model with a random intercept. It is shown that for the simple linear regression model with a random intercept these optimal designs are robust to the choice of the variance ratio. A comparison of these optimal designs over the sets of individual designs with repeated and nonrepeated points for that model is also made and indicates that the D and Voptimal
iii population designs based on the individual designs with repeated points are more efficient than the corresponding optimal population designs with nonrepeated points. Except for the onepoint case, D and Voptimal population designs change with the values of the variance ratio for the quadratic regression model with a random intercept. Further numerical results show that the Doptimal designs for the random coefficient models are dependent on the choice of variance components. / Thesis (Ph.D.)  University of KwaZuluNatal, Pietermaritzburg, 2004.

77 
A new approach to illposed evolution equations : Cregularized and B bounded semigroups.Singh, Virath Sewnath. January 2001 (has links)
The theory of semigroups of linear operators forms an integral part of Functional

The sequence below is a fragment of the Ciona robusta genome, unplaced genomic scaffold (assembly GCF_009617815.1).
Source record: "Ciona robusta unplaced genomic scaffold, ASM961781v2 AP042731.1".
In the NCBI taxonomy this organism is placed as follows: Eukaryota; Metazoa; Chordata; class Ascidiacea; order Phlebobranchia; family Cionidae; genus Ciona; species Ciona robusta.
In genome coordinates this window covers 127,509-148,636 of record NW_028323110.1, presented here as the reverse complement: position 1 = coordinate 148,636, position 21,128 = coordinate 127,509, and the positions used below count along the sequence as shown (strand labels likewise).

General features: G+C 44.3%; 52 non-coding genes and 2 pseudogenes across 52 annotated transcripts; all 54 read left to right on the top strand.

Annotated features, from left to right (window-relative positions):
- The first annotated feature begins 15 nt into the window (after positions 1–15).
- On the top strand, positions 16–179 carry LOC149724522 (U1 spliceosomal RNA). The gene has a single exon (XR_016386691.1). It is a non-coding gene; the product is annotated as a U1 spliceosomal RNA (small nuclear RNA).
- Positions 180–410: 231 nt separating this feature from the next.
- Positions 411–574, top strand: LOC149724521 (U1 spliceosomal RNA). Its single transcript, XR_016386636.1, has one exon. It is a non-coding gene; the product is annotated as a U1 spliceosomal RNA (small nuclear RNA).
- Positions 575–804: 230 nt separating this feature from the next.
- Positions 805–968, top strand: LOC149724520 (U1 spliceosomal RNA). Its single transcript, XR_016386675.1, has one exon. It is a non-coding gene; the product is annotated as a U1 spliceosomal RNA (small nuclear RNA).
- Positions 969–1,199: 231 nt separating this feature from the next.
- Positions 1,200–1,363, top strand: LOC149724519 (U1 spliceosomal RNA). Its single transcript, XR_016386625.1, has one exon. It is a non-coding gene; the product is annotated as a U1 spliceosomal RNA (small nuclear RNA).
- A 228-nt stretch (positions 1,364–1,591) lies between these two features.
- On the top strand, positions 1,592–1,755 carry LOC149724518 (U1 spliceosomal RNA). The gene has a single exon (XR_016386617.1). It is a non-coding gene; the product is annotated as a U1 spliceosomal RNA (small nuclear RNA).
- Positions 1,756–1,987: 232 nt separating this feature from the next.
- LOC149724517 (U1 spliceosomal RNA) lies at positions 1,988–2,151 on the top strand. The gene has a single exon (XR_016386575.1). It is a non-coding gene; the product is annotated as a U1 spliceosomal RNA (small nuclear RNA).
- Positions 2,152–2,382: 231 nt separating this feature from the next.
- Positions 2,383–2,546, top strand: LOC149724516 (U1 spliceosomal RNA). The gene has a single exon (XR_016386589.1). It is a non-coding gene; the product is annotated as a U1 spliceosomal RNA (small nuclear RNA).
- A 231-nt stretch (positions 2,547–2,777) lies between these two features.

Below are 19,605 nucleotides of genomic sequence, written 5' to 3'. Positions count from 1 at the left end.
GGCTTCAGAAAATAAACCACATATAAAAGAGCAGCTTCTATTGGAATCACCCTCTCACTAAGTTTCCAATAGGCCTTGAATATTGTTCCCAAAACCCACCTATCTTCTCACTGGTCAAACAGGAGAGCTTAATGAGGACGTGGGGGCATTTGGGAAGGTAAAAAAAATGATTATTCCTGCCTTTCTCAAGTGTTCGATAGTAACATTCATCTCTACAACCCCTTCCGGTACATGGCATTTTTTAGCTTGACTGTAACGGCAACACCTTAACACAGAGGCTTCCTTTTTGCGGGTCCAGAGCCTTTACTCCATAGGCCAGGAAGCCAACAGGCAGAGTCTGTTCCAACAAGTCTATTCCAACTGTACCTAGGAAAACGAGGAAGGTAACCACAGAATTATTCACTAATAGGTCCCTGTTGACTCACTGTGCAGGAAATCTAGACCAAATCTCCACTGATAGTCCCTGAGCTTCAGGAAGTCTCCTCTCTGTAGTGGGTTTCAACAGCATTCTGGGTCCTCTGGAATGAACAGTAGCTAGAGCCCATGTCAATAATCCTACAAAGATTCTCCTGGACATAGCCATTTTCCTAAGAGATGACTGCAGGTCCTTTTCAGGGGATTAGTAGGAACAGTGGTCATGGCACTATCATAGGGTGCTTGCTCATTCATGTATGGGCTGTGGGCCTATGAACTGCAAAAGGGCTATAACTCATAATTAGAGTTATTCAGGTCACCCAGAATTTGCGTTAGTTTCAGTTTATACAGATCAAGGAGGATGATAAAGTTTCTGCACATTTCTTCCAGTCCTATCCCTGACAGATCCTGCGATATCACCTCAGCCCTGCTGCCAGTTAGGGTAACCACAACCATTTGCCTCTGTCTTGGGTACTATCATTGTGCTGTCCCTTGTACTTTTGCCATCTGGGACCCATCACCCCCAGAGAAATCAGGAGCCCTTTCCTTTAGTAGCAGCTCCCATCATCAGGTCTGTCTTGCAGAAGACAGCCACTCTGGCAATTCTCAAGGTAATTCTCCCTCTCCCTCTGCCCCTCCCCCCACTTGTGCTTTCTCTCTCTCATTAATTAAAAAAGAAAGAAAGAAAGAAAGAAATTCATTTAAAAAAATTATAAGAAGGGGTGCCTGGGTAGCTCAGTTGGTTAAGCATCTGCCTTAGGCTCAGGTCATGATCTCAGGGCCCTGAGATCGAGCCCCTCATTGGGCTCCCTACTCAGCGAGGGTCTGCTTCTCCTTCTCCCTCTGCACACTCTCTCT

Analysis with substantial applications to many fields of the natural sciences. In
this study we are concerned with the application to equations of mathematical
physics. The theory of semigroups of bounded linear operators is closely related to
the solvability of evolution equations in Banach spaces that model time dependent
processes in nature.
Wellposed evolution problems give rise to a semigroup of bounded linear operators.
However, in many important and interesting cases the problem is illposed
making it inaccessible to the classical semigroup theory. One way of dealing
with this problem is to generalize the theory of semigroups.
In this thesis we give an outline of the theory of two such generalizations, namely,